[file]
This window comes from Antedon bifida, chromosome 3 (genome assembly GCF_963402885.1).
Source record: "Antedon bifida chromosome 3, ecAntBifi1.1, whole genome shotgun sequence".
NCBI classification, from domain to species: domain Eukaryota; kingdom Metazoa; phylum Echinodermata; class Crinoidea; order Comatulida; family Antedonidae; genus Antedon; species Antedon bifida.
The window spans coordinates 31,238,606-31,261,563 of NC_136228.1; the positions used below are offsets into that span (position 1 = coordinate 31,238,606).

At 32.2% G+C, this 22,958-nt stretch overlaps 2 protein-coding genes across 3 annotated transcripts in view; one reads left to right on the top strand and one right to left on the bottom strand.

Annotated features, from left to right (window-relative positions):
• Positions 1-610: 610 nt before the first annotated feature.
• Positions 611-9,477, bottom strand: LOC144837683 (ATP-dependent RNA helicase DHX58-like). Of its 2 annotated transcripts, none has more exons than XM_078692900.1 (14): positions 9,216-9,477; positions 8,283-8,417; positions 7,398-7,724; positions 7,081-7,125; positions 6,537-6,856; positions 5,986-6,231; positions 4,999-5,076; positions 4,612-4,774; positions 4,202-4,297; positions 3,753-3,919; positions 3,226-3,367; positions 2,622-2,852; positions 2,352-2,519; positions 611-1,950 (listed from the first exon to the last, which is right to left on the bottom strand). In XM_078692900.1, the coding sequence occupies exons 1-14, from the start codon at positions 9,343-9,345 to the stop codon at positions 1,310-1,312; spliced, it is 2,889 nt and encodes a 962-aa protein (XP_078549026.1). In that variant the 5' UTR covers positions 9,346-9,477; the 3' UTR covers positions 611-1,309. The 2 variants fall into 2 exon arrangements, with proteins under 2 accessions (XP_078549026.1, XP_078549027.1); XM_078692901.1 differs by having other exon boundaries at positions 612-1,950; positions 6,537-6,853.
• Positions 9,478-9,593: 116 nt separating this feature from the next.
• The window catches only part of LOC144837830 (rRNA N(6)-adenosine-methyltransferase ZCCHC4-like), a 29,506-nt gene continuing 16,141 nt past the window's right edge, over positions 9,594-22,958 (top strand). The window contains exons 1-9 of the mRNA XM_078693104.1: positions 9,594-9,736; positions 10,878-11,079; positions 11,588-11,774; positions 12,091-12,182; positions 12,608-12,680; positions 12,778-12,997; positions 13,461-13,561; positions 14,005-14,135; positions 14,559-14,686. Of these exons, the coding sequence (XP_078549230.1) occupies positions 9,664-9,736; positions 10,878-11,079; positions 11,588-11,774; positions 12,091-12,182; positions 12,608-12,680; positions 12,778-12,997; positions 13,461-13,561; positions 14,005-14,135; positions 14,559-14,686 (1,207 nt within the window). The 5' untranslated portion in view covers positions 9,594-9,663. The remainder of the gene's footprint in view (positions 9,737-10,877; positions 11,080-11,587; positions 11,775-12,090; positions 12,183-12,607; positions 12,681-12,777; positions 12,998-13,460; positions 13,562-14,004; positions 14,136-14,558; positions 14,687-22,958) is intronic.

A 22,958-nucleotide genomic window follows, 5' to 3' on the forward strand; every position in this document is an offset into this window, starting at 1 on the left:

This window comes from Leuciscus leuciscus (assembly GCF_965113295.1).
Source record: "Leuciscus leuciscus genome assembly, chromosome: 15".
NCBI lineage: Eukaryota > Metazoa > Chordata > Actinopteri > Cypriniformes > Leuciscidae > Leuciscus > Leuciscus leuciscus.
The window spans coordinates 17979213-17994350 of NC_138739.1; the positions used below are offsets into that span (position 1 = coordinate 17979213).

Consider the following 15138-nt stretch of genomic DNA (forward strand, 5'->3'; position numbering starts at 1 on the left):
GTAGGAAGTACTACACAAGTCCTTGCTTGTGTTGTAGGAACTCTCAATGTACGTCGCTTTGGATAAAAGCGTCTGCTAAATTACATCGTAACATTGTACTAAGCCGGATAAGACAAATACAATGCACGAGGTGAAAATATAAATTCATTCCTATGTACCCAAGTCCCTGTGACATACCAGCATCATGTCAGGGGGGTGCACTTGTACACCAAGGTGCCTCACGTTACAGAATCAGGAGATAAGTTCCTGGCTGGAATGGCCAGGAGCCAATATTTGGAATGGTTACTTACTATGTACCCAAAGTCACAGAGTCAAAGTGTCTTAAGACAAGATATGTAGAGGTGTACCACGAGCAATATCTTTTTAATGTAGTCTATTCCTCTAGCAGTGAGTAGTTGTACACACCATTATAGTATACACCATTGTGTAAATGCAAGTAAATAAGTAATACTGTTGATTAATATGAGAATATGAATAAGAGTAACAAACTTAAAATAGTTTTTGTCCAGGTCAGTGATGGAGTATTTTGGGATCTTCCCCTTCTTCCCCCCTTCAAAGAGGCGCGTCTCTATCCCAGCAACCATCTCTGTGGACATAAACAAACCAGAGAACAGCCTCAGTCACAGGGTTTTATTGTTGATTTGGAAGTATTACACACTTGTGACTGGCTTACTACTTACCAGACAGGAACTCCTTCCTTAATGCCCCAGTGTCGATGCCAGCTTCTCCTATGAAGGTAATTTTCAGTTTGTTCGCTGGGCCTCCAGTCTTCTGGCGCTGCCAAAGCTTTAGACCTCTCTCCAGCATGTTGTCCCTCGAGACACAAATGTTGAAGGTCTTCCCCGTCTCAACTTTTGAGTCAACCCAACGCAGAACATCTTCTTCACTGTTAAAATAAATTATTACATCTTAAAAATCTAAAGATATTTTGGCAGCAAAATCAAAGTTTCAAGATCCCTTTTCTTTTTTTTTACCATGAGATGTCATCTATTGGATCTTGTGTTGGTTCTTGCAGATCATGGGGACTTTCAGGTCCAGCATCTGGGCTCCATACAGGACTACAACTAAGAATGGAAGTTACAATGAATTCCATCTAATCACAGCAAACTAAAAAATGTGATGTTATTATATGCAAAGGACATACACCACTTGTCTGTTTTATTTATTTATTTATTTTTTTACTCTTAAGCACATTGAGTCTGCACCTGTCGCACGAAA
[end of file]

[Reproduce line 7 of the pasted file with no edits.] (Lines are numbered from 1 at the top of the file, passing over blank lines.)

• Positions 1-610: 610 nt before the first annotated feature.